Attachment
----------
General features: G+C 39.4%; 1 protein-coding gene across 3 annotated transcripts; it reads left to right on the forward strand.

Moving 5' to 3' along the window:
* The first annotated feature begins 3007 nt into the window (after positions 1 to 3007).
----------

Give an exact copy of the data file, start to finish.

General features: G+C 39.4%; 1 protein-coding gene across 3 annotated transcripts; it reads left to right on the forward strand.

Moving 5' to 3' along the window:
* The first annotated feature begins 3007 nt into the window (after positions 1 to 3007).